Episode summary

Do you know what your direct reports want out of their careers?

Leadership and development expert Steph Wong makes the case that it’s your job as a manager to know.

Steph shares with us the approaches and tools she uses to guide people in developing their careers, and how meaningful career conversations can help your team do their best work – at their current jobs, and beyond.

Why it matters

As managers, we have a tremendous amount of potential influence on our direct reports’ careers – not just within your current organization, but also wherever they may go in the future (and yes, someday they will leave!). We have a responsibility to wield this influence with care and buy-in, and if we do it well, it will bring out the best in them in their current jobs as well.

Putting it into action

  1. Care about your direct reports as humans, not just employees
    In order to have meaningful, honest, and open conversations about career development, your direct reports have to feel that you genuinely care about them and are interested in their lives – this can’t be faked!

    You have to build a rapport and trust with them and this takes self-awareness on your part.  The ways you communicate with them – how you hold conversations, how you ask questions, your gestures, etc. – all feed into how rapport and trust is built.
  2. Help your direct reports build self awareness to ultimately figure out what they want in their careers
    “What do you want to do with your career?” can be daunting for many.

    Try these exercises and frameworks to help you and your direct report to together identify themes in what motivates and energizes them at work as a starting point to more thoughtfully plan their careers.

    (These exercises largely draw on the book Designing Your Life by Bill Burnett and Dave Evans. For more information, visit: https://designingyour.life).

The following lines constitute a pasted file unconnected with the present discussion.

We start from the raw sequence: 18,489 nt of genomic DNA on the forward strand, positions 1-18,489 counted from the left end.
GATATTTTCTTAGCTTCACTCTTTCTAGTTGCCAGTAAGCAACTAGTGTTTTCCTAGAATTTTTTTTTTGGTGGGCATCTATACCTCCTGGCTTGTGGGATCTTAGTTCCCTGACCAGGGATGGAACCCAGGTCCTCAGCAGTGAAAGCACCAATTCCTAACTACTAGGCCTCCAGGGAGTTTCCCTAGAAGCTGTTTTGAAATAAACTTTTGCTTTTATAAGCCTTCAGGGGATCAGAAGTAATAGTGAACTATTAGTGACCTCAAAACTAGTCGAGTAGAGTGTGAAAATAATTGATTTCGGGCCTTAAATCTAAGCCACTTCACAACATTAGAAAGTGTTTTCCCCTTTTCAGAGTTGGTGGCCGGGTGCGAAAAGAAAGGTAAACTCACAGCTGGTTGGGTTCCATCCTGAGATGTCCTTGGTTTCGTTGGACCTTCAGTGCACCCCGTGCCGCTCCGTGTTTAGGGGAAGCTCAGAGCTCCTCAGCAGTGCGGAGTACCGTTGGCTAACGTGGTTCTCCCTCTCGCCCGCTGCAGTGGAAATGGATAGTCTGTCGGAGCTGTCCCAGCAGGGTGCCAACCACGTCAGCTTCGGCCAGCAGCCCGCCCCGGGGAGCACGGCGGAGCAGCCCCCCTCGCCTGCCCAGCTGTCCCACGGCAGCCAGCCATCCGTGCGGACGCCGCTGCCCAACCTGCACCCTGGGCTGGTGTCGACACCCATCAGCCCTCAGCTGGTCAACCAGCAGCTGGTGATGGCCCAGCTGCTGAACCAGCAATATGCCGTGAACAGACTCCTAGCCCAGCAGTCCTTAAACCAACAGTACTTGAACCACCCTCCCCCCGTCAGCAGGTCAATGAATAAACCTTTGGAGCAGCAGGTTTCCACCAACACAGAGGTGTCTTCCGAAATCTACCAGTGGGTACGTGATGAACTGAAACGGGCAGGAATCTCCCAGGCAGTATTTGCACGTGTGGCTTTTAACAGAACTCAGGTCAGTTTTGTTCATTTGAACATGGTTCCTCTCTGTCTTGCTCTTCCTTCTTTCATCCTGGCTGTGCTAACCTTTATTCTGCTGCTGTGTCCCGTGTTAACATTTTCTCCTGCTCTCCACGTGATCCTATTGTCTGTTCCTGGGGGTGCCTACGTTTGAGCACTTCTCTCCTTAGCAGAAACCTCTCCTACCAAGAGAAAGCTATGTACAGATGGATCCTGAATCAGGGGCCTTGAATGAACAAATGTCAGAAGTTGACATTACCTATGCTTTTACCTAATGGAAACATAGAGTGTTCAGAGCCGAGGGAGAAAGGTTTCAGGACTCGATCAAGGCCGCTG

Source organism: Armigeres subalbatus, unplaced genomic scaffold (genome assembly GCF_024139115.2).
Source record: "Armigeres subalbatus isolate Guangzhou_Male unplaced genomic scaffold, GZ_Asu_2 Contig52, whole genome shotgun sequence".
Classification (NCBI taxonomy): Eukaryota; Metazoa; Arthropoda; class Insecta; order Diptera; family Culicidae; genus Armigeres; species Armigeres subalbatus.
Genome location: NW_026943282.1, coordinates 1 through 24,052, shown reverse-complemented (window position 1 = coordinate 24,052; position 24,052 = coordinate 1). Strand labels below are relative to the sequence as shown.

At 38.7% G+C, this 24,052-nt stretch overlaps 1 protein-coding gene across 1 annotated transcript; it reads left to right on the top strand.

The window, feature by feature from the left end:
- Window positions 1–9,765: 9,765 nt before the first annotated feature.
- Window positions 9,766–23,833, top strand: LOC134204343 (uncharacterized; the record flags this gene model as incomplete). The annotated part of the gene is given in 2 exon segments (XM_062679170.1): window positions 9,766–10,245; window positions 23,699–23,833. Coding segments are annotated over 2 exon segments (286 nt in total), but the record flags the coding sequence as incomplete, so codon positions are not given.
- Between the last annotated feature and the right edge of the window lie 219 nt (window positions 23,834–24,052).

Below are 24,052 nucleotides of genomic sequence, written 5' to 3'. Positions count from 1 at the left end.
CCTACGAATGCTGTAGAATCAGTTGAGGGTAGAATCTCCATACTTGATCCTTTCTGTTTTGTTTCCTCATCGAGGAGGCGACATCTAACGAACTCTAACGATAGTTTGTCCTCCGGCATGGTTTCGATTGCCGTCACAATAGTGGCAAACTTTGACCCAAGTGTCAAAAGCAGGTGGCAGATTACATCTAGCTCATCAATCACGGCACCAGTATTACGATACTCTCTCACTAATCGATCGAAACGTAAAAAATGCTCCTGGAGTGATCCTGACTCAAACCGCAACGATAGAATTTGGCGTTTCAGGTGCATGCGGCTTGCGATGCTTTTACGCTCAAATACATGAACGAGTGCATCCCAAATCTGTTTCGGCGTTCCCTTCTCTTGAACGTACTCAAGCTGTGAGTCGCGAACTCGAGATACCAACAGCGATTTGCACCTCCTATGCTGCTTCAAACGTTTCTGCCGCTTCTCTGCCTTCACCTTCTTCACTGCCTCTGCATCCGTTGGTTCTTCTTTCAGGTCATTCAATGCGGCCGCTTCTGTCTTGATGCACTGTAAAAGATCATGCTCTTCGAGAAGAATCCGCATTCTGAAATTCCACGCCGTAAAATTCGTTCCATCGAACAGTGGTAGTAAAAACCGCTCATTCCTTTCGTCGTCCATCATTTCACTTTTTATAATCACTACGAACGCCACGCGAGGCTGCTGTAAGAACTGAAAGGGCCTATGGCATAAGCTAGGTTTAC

• Adjectives exercise
      One’s awareness of oneself is just one side of the coin. Help your team members understand how they show up at work in the eyes of others. Ask them to each write 5 adjectives to describe each other – the collated adjectives for each person should help them identify key themes on how they are perceived and what others notice about them.
    • Good time journal
      Invite your direct report to document everything they do for a period of time, in and out of work, scoring each event or activity based on how engaged they were and whether they gained or lost energy from it. At the end of it, they should be able to step back and recognize patterns in what keeps them engaged and energized in life and at work. (You can use the good time journal worksheet.)
    • AEIOU
      Have your direct report identify some significant positive and negative experiences at work. For each, ask them to reflect on: What activity they were doing, what was the environment like, what were the interactions with the people there, were there any objects being made or used, who the users there were and how they affected the experience. This exercise provides a deeper understanding of the factors that enhance or detract from their satisfaction at work.
    • Odyssey
      Career planning can be an exercise in imagination. Odyssey planning helps you envision different careers and acknowledge different parts of yourself that you may have forgotten or not realized before. Use it with your direct reports by asking them to make three 5-year plans, as if they had three lives: One based on their current life trajectory, one where whatever they were doing now completely disappeared as an industry, and one where they had all the resources in the world and didn’t care what other people thought. What are the elements from the different lives that they would want to start to incorporate in their career planning? (Learn more in this video and use this worksheet.)
  3. Design experiences for your direct report that gives them joy
    After you’ve worked with a team member to identify what energizes, engages, and motivates them — and what doesn’t — tailor their work and responsibilites to better match their strengths and interests. They’ll get more satisfaction and growth out of work, and you’ll have a happier team that is able to do their best work.

Share your insights & experiences

Have you had an interesting or enlightening experiences with career conversations, whether for yourself or for your direct reports? Have you tried any of these exercises? How did it go?

We‘d love to hear from you at [email protected]!

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